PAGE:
Jealousy. Envy. It eats at your soul and is an emotion that is difficult to temper. It may start off as an “I wish I had…” and become greed. Or “If only I was like…” and cause poor self-esteem. Everyone has bouts of jealousy, everyday. Facebookers and celebrity-philes know jealousy acutely. But whether it’s sighing over a dress we see online or looking at someone’s life and thinking it’s perfect, we all are bound to make comparisons and end up going crazy.
I’ve never dealt with jealousy well and try to weed it out. Starting with Jackie in 7th grade, then Merry, Bobbie and Chris from sophomore year of high school, up to my college friends that are now far away, all my close friendships have been long-distance. Because of these experiences and then the 4 years of long-distance with Michael, I was never able to grease relationships with ordinary small chit-chat or quick get-togethers. You can’t just go out for dinner and drinks and watch a movie and take years before the really dirty stuff comes out. For lack of face time, you talk and talk and talk. And the uglier sides come to the surface quickly. EVERYONE has ugly secrets, even people who seem perfectly happy and content. One of my friends told me something awesome that I never forgot “You don’t want anyone else’s pain,” which reminds me of that (African? Indian?) tale. It says if everyone put their life in a pot, and had their choice of which to take back, almost everyone would choose their same life. There is nothing to envy. We all have our own mix of struggles.
But a lot of people do get jealous. I have lost whole friendships because someone (even someone who knows my dirty secrets!) turns green. Keeping that emotion in your heart is ugly and destructive, mostly to the person who has it. This topic of jealousy and the times I’ve been jealous bubbled up for me this week because a couple people have been jealous of me. Or I will share a joyful thing and hear defensive competitiveness, the “I have an amazing life too” refrain. This refrain becomes impossible to sustain if we share BOTH the joys and difficulties. But jealousy is the enemy of sharing. Jealousy is the sister of stereotypes, assumptions, and pigeon-holing. An example: once I was jealous of someone to the point of not wanting to hang out with them, despite the fact that we had much in common. People thought we should be best friends, but I thought this person was perfect. They were always peaceful and kind, where sometimes I felt like a regular old sour-puss in a rocking chair, always being overly honest and critical of others. I pigeon-holed them as a simplistic person who had never had anything bad happen to them. I idolized them. My husband, friends, parents-in-law admired this person’s joy and didn’t see what was wrong with me. Then in a heart-to-heart talk, I found out something horrible they struggle with. The facade melted away and all I was left with was a deeply complex picture of a mostly-wonderful person.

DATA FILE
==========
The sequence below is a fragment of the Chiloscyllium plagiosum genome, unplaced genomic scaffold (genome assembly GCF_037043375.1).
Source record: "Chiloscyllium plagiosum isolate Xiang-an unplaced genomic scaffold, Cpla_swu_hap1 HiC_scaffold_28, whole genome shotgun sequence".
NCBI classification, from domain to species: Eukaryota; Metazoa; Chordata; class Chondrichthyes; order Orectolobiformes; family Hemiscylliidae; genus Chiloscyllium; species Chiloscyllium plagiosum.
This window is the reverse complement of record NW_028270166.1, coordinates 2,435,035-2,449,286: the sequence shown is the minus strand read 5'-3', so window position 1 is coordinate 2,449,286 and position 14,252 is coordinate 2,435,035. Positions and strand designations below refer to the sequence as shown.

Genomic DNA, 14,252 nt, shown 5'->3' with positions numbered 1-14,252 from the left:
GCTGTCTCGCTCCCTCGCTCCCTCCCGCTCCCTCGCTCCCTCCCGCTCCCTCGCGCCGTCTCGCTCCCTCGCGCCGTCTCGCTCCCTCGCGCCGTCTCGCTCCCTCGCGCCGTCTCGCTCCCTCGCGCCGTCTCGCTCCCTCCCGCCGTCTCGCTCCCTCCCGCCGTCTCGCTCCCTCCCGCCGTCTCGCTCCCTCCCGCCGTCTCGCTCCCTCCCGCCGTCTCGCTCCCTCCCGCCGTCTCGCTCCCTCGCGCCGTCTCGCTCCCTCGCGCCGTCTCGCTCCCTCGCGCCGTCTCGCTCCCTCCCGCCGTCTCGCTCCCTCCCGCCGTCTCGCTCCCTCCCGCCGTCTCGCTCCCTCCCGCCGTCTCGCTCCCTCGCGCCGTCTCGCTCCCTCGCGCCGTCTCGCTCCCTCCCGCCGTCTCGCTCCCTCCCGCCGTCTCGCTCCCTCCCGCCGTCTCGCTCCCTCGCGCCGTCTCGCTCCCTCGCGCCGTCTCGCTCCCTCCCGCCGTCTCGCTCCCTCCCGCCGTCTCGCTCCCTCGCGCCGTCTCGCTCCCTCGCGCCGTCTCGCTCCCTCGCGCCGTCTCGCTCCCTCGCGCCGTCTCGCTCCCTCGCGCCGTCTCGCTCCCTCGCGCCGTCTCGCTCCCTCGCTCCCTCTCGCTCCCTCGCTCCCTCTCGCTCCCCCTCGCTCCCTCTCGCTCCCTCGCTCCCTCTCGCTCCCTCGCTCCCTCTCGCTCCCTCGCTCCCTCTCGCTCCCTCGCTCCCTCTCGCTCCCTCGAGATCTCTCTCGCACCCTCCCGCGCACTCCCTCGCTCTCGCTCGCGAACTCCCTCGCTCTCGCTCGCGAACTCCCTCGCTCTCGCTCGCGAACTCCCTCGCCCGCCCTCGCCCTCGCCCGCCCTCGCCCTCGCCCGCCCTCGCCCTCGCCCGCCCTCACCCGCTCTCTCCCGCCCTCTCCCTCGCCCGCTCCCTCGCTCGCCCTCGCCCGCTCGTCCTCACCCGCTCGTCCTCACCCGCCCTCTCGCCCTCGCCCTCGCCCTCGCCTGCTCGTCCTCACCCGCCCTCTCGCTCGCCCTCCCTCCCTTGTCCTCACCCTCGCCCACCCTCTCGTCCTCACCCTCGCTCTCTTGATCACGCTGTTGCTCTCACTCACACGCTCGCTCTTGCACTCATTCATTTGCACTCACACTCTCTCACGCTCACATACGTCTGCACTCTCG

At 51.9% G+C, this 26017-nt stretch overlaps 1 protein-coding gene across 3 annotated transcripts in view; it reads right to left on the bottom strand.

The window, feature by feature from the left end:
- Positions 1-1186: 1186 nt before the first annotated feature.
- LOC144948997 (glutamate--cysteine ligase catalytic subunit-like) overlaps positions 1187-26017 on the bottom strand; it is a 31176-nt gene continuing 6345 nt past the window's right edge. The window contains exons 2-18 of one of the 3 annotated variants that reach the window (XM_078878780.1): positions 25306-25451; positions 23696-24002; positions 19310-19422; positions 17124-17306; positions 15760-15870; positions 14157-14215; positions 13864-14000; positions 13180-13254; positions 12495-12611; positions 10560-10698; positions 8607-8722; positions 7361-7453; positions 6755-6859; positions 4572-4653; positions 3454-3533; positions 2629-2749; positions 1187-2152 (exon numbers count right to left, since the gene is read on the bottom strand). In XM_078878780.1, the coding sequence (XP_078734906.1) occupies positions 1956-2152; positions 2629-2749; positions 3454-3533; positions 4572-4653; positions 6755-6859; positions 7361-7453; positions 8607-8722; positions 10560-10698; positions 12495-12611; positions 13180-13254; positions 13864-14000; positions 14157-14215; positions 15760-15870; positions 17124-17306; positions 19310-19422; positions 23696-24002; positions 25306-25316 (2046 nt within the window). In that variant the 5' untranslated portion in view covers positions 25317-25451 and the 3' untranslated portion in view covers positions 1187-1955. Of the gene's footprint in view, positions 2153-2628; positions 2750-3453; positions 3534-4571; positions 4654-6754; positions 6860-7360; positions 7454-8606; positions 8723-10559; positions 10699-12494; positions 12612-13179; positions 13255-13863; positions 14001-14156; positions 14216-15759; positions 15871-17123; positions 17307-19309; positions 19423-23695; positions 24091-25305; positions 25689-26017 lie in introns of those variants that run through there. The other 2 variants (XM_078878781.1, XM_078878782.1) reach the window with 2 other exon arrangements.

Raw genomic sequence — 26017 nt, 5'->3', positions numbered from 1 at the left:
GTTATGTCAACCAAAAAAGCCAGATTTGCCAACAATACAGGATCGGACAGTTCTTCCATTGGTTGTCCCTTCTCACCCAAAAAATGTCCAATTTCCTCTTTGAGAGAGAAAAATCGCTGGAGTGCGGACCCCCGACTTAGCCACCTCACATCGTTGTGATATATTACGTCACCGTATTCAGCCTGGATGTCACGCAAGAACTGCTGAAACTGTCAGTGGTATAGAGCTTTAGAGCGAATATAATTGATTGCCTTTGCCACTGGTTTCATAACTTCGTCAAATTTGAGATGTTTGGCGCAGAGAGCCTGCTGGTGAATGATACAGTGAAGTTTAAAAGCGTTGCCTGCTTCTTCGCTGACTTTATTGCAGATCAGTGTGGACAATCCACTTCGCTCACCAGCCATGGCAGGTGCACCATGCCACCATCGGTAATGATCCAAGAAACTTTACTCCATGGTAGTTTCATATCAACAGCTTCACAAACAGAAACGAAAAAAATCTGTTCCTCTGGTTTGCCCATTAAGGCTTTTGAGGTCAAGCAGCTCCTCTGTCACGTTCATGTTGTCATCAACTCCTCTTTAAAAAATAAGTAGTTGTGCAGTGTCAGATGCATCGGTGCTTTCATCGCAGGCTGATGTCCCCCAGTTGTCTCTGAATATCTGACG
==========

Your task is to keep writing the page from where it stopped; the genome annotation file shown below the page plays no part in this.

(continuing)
That was probably the worst case of jealousy I’ve ever had and it felt like a sickness and prevented me from having a dear friend. The flip-side to rarely being jealous is that you can sometimes seem boastful. If you don’t get jealous very much, you aren’t aware of the kind of phrases that might make people turn green. When Michael first met me he thought I bragged a lot because I would just share exciting things with no provocation or awareness that other people might feel bad by comparison. Now he tells me he came to realize that it’s just joy. And it’s true…good things in life are precarious. So I post a lot of pictures on Facebook of things that make me all gooey with delight…places I’ve been to, fun things we get to do, interesting videos that make me think, funny stories, etc. These things are definite blessings that I do not take for granted. Yesterday I dog-sat and the dog was so excited to see me that he grabbed his favorite stuffed chicken and pranced for 15 minutes around the room. I didn’t sit in a corner and think, “Why is this freaking dog so happy and showing off?” Instead I clapped and cooed over him and said, “Wow, that’s an awesome chicken!” and he licked my arm and was happy. People we can prance with like dogs and also come to during the difficult times become life-long kindred spirits. We don’t get jealous of each other. But we also know that we are only mostly-wonderful.
Every time I feel “the green” creeping up…whenever I feel that little tug of “I wish” or “If only” or “Look at him/her,” I ask God for strength to not be jealous. I throw my life in the pot, take it back out again and dust it off. Even if I just see a very physically attractive person or someone who is extremely bubbly and cheerful, in which case “the green” might be a momentary flash. Sometimes it is much more sinister and deep-rooted like a weed. I choose my life again, which might not look perfect, but it is mine. It is unique and damaged and beautiful and okay.